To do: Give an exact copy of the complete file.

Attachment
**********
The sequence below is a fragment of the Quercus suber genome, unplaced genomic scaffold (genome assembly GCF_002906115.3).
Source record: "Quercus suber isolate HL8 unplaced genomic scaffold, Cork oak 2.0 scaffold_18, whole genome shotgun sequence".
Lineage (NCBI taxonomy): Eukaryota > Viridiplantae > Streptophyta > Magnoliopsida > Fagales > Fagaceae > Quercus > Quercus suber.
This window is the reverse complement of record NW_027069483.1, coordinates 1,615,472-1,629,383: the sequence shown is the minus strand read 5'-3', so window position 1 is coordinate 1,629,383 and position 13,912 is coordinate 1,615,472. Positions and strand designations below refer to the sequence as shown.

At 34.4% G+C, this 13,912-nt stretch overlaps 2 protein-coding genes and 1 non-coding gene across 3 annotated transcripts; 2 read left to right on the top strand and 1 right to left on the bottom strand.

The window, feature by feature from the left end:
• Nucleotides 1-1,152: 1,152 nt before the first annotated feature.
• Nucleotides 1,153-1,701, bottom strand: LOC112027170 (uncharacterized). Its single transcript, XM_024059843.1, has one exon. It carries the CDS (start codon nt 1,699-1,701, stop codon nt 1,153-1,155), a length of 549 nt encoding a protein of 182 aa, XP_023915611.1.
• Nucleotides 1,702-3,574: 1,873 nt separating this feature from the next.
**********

The sequence below is a fragment of the Quercus suber genome, unplaced genomic scaffold (genome assembly GCF_002906115.3).
Source record: "Quercus suber isolate HL8 unplaced genomic scaffold, Cork oak 2.0 scaffold_18, whole genome shotgun sequence".
Lineage (NCBI taxonomy): Eukaryota > Viridiplantae > Streptophyta > Magnoliopsida > Fagales > Fagaceae > Quercus > Quercus suber.
This window is the reverse complement of record NW_027069483.1, coordinates 1,615,472-1,629,383: the sequence shown is the minus strand read 5'-3', so window position 1 is coordinate 1,629,383 and position 13,912 is coordinate 1,615,472. Positions and strand designations below refer to the sequence as shown.

At 34.4% G+C, this 13,912-nt stretch overlaps 2 protein-coding genes and 1 non-coding gene across 3 annotated transcripts; 2 read left to right on the top strand and 1 right to left on the bottom strand.

The window, feature by feature from the left end:
• Nucleotides 1-1,152: 1,152 nt before the first annotated feature.
• Nucleotides 1,153-1,701, bottom strand: LOC112027170 (uncharacterized). Its single transcript, XM_024059843.1, has one exon. It carries the CDS (start codon nt 1,699-1,701, stop codon nt 1,153-1,155), a length of 549 nt encoding a protein of 182 aa, XP_023915611.1.
• Nucleotides 1,702-3,574: 1,873 nt separating this feature from the next.